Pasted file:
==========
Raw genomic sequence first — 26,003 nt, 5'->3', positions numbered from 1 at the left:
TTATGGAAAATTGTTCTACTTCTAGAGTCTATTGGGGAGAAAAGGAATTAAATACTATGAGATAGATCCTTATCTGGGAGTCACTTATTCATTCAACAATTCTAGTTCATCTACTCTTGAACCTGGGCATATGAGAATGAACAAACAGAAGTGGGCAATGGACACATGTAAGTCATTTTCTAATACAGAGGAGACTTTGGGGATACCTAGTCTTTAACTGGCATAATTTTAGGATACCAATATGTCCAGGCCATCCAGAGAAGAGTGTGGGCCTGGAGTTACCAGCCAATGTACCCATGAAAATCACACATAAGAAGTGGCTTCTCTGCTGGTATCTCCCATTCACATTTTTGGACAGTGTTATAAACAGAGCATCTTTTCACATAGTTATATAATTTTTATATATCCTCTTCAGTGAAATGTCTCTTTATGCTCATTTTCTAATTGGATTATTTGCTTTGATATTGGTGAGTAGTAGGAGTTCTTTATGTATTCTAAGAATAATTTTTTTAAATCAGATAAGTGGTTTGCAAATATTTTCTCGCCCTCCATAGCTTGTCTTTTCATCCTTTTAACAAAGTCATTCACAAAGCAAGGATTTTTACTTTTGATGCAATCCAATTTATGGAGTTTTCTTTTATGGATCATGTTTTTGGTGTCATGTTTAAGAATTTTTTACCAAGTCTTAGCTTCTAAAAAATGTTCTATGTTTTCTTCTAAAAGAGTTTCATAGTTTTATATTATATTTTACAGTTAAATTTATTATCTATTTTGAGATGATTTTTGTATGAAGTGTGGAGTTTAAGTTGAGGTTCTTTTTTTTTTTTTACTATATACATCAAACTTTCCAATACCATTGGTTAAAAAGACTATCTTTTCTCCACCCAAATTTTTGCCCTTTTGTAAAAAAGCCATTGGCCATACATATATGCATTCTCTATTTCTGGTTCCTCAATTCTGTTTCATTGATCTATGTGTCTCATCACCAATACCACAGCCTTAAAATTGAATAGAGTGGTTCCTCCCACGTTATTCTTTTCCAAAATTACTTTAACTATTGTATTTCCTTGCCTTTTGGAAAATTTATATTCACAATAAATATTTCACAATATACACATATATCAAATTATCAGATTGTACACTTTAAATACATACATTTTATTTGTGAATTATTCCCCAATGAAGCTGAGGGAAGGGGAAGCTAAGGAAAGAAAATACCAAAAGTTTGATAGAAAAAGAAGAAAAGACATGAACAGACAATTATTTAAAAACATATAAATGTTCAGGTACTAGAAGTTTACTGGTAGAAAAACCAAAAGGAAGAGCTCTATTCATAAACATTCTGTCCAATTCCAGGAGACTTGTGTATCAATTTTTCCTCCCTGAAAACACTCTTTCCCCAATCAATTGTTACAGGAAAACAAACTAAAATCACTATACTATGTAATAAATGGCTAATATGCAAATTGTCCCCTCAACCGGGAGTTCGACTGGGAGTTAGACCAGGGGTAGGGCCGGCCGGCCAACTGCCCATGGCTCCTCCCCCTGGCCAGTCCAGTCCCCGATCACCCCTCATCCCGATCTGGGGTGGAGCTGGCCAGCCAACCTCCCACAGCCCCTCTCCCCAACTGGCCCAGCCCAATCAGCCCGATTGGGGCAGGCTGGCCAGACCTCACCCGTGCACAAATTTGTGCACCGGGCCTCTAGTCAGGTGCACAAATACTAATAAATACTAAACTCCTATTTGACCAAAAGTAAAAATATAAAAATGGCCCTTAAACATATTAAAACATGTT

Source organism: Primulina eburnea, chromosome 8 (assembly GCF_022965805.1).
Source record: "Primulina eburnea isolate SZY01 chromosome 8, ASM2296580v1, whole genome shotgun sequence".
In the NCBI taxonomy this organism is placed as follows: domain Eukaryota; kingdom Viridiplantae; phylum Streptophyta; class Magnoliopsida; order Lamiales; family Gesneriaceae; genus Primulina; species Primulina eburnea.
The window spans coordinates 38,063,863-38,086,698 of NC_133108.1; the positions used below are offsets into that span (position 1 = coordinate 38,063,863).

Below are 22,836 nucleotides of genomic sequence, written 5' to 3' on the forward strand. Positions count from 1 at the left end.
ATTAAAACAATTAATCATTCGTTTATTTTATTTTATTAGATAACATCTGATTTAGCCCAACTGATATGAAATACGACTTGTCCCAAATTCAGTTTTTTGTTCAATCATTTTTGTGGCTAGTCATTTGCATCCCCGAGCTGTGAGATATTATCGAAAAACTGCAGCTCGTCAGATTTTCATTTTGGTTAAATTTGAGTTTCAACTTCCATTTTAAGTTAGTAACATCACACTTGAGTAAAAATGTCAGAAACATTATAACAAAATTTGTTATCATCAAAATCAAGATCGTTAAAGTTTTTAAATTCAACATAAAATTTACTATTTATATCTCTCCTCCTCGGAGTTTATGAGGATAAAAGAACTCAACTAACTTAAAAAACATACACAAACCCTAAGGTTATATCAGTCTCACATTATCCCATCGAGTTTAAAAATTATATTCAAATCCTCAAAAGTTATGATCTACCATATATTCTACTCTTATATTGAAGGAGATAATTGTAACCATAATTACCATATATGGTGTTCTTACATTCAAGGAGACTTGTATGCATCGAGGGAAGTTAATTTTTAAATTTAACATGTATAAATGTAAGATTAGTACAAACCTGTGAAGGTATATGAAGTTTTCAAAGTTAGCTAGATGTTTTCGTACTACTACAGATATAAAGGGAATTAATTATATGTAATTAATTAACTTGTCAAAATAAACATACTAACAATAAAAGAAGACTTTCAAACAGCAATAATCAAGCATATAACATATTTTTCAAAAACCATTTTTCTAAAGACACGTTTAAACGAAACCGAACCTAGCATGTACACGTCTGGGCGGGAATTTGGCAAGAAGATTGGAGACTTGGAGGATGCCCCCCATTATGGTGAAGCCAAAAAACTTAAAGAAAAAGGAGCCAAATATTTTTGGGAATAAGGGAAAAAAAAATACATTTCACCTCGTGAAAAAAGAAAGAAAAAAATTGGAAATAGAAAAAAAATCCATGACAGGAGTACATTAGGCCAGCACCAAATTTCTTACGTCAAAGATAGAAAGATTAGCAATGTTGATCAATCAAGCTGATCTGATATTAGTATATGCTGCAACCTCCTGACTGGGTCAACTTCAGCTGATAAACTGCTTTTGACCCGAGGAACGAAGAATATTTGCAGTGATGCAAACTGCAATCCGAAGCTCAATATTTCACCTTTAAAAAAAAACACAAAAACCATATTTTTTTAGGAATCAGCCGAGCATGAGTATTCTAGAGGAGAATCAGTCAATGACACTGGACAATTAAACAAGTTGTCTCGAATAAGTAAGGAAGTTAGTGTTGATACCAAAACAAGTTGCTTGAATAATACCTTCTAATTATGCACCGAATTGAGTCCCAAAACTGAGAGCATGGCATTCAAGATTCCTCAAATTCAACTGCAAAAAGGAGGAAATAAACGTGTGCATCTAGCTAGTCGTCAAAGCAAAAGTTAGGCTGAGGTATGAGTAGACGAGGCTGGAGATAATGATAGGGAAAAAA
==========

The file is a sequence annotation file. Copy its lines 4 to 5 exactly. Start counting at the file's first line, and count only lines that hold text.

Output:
Source record: "Primulina eburnea isolate SZY01 chromosome 8, ASM2296580v1, whole genome shotgun sequence".
In the NCBI taxonomy this organism is placed as follows: domain Eukaryota; kingdom Viridiplantae; phylum Streptophyta; class Magnoliopsida; order Lamiales; family Gesneriaceae; genus Primulina; species Primulina eburnea.